Dr. Barry Gumbiner, an Indiana University endocrinologist, says the nondiet movement seems to discourage weight-loss methods known to improve health.
"Diets work fine. People lose weight on diets," says Gumbiner, medical director of the IU Center for Weight Management, scheduled to open in April at the National Institute for Fitness and Sport. And weight can be kept off through lifestyle changes, including regular physical activity and monitoring of food intake, he says.
While nondiet advocates contend that yo-yo dieting changes an individual's metabolism, making them fatter and causing other health problems, Gumbiner disagrees. He cites research that shows cycles of loss and regain are neither detrimental nor beneficial.
Changing attitudes about weight and health in the public and medical community is a slow process, admits Glenn Gaesser. He's the author of "Big Fat Lies," a controversial new book that says that it's the fat in your diet, not your weight, that's harmful; that thinner is not necessarily healthier; and that you can achieve your natural weight without dieting.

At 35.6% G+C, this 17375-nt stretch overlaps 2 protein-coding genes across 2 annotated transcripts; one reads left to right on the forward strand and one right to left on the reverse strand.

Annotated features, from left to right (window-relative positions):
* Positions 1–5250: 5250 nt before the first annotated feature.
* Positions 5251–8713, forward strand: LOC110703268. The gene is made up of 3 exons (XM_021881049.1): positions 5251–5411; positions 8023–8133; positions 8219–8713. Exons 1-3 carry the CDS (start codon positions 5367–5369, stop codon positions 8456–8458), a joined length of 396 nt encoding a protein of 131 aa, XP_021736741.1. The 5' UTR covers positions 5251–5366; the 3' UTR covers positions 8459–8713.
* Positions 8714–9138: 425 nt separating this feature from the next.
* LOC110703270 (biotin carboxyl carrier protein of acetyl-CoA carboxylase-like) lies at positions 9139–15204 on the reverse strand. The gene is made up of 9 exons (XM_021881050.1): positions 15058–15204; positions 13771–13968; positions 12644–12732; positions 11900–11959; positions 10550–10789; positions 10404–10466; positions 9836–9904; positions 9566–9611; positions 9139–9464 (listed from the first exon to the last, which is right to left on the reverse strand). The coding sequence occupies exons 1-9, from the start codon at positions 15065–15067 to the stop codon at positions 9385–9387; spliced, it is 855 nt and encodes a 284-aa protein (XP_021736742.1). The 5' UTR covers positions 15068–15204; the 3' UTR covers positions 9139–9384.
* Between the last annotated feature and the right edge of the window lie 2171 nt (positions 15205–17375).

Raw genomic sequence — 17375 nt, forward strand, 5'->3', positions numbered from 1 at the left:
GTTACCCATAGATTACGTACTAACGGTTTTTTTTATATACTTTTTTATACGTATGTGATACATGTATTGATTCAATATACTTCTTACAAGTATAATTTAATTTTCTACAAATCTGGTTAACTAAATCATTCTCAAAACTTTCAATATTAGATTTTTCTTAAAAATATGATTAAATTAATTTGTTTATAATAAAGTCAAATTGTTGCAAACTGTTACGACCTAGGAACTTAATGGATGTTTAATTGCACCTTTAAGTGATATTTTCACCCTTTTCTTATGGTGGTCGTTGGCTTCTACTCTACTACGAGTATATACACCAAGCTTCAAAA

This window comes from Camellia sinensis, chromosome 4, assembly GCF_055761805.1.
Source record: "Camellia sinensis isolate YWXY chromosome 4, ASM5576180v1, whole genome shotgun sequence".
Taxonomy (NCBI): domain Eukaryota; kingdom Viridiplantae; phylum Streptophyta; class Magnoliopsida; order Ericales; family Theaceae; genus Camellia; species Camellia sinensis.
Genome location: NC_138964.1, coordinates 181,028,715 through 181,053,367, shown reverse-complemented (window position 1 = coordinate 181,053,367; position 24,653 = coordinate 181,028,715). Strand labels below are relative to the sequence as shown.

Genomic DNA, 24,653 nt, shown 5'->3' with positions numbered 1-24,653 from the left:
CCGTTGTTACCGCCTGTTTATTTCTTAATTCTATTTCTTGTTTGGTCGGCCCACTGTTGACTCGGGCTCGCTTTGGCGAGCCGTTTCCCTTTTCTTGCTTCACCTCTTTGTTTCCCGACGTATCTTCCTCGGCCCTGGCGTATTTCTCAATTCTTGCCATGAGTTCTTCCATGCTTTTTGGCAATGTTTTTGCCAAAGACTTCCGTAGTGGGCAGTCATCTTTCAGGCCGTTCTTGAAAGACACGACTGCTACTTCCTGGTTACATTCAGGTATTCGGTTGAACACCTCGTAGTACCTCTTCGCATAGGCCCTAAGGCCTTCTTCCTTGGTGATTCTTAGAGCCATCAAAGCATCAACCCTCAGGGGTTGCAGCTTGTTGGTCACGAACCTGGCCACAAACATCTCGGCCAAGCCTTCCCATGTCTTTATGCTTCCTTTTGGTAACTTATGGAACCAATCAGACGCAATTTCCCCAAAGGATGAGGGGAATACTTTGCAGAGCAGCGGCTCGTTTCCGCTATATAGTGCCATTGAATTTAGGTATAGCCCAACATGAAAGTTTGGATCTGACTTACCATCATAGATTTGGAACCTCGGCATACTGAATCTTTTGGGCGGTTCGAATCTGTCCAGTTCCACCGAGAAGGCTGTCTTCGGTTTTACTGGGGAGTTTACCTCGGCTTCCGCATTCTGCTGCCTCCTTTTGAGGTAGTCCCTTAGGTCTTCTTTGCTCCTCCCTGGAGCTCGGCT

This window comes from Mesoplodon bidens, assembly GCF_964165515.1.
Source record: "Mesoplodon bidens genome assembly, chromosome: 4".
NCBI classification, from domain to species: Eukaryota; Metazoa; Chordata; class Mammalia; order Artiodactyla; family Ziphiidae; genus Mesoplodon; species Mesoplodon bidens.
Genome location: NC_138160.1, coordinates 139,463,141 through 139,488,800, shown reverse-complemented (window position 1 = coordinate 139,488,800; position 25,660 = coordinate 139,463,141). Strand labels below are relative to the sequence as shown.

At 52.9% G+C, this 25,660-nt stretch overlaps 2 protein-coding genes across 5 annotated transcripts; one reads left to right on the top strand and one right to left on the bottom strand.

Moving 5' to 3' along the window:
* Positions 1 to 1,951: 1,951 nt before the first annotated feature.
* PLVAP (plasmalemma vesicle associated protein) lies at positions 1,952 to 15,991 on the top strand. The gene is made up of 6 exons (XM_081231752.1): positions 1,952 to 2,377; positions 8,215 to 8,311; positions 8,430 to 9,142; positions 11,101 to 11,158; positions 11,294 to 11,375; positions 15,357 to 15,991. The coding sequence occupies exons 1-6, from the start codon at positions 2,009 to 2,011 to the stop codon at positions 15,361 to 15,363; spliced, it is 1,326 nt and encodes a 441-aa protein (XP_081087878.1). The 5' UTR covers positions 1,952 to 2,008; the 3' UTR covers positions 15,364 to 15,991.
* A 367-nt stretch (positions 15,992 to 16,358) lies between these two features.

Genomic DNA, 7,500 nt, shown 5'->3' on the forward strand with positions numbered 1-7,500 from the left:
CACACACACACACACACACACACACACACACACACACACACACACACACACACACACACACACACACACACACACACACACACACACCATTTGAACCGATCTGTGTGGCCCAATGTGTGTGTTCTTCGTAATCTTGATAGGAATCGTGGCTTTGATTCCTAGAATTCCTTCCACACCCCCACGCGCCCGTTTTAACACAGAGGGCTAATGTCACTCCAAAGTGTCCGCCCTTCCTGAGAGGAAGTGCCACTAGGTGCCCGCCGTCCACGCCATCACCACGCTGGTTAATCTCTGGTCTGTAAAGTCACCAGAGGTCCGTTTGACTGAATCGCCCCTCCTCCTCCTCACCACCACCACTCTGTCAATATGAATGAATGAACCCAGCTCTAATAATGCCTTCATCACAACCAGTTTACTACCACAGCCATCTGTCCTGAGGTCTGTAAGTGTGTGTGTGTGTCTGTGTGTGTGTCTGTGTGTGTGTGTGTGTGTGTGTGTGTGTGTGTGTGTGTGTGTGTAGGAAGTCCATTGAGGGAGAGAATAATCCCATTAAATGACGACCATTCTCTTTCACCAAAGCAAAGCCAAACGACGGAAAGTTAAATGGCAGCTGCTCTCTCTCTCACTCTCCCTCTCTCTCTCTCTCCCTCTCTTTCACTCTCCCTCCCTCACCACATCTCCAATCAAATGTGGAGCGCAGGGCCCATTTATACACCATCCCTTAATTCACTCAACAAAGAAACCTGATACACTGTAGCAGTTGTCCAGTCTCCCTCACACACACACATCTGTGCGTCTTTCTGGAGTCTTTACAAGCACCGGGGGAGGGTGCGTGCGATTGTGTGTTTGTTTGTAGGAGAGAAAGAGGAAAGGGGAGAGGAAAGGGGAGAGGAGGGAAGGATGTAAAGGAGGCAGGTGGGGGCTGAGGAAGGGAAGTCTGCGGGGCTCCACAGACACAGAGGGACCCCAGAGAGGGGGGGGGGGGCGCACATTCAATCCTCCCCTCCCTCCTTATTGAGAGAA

It's a hard sell in a society that worships thinness. For people who think they want and need to be thin, "it's kind of like giving up the dream and the fantasy," says Gaesser, associate professor of exercise physiology at the University of Virginia.
The nondiet movement likely will spread along with growing interest in wellness and holistic health, says Carrier, a wellness educator who is using the nondiet approach with her two children, including a daughter who's diabetic. Increasingly, she says, people are taking responsibility for keeping themselves well.
She also sees consumers getting angrier about their negative experiences with the multibillion-dollar weight-loss industry and realizing that many of the programs don't help them in the long term.
"People are just getting tired of the traditional methods," Carrier says. "People are going to say,`Enough already."'